European Court of Justice Rules that the Commission Can Claim Compensation for Cartel Damages before National Courts

On 6 November 2012, the European Court of Justice (“ECJ”) handed down a preliminary ruling regarding the Commission’s right to claim compensation for cartel damages before a national court. The Commission had brought an action before the Brussels Commercial Court to recover damages from four groups of companies, namely Otis, Kone, Schindler and ThyssenKrupp. The Commission had previously found that these companies had operated cartels in the market for the sale, installation, maintenance and renewal of lifts, and had imposed a fine of almost EUR 990 million to the companies.

The Brussels Commercial Court referred several questions to the ECJ, asking, inter alia, whether the Commission is entitled to represent the EU in the matter and whether the EU Charter of Fundamental Rights (“Charter”) prevented the Commission from bringing an action before a national court for damages in respect of loss suffered by the Union.

The ECJ held that any person, including the EU, can claim compensation for the harm suffered where there is a causal link between that harm and a prohibited agreement or practice. However, the fundamental rights of the parties, such as the right of access to a tribunal and the principle of equality of arms, safeguarded by the Charter, must be observed when that right is exercised.

With regard to the right of access to a tribunal, the ECJ found that although national courts – Brussels Commercial Court in this case – are bound by the Commission’s decision regarding companies’ anti-competitive conduct, it does not mean that the parties do not have a right of access to trial. It will be for the national court alone to determine individually the loss caused to each person having brought an action for damages.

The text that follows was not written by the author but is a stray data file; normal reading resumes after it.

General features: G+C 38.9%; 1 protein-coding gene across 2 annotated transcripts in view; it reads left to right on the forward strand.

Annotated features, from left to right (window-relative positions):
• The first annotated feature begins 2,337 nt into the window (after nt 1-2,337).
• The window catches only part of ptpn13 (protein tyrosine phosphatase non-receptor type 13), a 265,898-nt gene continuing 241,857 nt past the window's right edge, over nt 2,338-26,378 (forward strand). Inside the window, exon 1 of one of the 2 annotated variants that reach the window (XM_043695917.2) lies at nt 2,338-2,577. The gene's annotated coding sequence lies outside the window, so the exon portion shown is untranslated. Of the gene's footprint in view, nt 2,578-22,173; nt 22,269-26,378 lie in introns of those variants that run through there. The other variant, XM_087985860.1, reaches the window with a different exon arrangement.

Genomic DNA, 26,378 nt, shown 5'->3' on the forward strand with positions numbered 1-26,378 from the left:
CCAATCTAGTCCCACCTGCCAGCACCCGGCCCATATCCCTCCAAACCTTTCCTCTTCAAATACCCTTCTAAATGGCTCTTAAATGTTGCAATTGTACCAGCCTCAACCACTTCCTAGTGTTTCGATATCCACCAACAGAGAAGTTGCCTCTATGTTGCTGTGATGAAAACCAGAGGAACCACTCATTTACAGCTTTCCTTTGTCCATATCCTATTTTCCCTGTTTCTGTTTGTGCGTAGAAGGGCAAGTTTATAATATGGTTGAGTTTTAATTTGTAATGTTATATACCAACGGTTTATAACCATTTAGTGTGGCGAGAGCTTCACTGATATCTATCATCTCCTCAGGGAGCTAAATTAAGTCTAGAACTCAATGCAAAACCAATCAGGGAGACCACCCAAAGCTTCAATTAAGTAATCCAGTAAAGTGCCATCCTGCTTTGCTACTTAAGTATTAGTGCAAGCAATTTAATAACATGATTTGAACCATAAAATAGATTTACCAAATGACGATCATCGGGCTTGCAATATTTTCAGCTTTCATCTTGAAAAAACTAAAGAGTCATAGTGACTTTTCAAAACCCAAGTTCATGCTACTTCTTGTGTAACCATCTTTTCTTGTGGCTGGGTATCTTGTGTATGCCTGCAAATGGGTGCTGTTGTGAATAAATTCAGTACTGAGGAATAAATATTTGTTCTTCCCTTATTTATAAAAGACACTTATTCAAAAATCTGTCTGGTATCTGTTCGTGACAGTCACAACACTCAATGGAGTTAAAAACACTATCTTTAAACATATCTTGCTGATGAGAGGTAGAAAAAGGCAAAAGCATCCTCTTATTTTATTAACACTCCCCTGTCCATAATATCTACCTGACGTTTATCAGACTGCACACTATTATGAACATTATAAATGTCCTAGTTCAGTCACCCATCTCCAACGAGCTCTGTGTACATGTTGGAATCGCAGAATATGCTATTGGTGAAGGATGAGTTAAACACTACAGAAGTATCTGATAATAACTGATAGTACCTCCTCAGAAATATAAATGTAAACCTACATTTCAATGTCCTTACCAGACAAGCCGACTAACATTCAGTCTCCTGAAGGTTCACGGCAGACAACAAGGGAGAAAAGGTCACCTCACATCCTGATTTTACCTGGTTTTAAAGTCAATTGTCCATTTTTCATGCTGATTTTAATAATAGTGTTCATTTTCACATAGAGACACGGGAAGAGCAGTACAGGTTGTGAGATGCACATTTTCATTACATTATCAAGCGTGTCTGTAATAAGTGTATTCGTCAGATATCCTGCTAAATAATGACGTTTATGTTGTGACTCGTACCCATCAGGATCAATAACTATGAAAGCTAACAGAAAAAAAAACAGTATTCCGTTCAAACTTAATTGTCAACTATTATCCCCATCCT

With regard to the principle of equality of arms, which aims to guarantee each party to the proceedings a possibility to present his case under such conditions that do not place him at a substantial disadvantage vis-à-vis his opponent, the defendants’ were concerned that the Commission was in a privileged position compared to them. This was due to the fact that the Commission had conducted the competition investigation and thus possessed information that was not available to the defendants. The ECJ observed, however, that the Commission had not provided information gathered during the competition investigation procedure in the proceedings before the national court. In any event, EU law prohibits the Commission from using information collected in the course of a competition investigation for purposes other than those of the investigation.

Consequently, the ECJ concluded that the Charter does not prevent the Commission from bringing an action before a national court for damages in respect of loss suffered by the EU as a result of an agreement or practice contrary to EU law.

Your contact in EU & competition matters: Christian Wik, christian.wik@roschier.com

Roschier, Attorneys Ltd. - Sweden